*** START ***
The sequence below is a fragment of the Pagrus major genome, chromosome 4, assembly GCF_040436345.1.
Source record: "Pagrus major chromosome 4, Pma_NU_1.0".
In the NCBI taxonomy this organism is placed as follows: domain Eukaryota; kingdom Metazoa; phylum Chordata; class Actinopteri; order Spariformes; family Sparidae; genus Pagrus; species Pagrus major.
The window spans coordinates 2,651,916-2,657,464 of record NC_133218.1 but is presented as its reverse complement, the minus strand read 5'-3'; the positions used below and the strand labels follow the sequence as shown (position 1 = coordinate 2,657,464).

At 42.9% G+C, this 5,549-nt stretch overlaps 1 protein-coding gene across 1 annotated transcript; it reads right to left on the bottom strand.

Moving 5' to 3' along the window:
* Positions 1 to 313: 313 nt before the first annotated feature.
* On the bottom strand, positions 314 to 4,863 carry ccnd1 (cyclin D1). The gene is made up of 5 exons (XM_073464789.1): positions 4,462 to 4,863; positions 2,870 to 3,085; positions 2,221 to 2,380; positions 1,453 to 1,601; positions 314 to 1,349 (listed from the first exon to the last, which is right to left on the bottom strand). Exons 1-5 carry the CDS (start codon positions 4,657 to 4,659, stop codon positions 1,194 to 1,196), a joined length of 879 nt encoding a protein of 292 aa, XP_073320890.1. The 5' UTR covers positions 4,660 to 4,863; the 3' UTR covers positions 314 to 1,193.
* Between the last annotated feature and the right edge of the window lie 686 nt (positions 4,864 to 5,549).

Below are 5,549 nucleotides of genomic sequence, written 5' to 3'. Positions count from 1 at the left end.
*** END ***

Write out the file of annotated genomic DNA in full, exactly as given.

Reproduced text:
The sequence below is a fragment of the Pagrus major genome, chromosome 4, assembly GCF_040436345.1.
Source record: "Pagrus major chromosome 4, Pma_NU_1.0".
In the NCBI taxonomy this organism is placed as follows: domain Eukaryota; kingdom Metazoa; phylum Chordata; class Actinopteri; order Spariformes; family Sparidae; genus Pagrus; species Pagrus major.
The window spans coordinates 2,651,916-2,657,464 of record NC_133218.1 but is presented as its reverse complement, the minus strand read 5'-3'; the positions used below and the strand labels follow the sequence as shown (position 1 = coordinate 2,657,464).

At 42.9% G+C, this 5,549-nt stretch overlaps 1 protein-coding gene across 1 annotated transcript; it reads right to left on the bottom strand.

Moving 5' to 3' along the window:
* Positions 1 to 313: 313 nt before the first annotated feature.
* On the bottom strand, positions 314 to 4,863 carry ccnd1 (cyclin D1). The gene is made up of 5 exons (XM_073464789.1): positions 4,462 to 4,863; positions 2,870 to 3,085; positions 2,221 to 2,380; positions 1,453 to 1,601; positions 314 to 1,349 (listed from the first exon to the last, which is right to left on the bottom strand). Exons 1-5 carry the CDS (start codon positions 4,657 to 4,659, stop codon positions 1,194 to 1,196), a joined length of 879 nt encoding a protein of 292 aa, XP_073320890.1. The 5' UTR covers positions 4,660 to 4,863; the 3' UTR covers positions 314 to 1,193.
* Between the last annotated feature and the right edge of the window lie 686 nt (positions 4,864 to 5,549).

Below are 5,549 nucleotides of genomic sequence, written 5' to 3'. Positions count from 1 at the left end.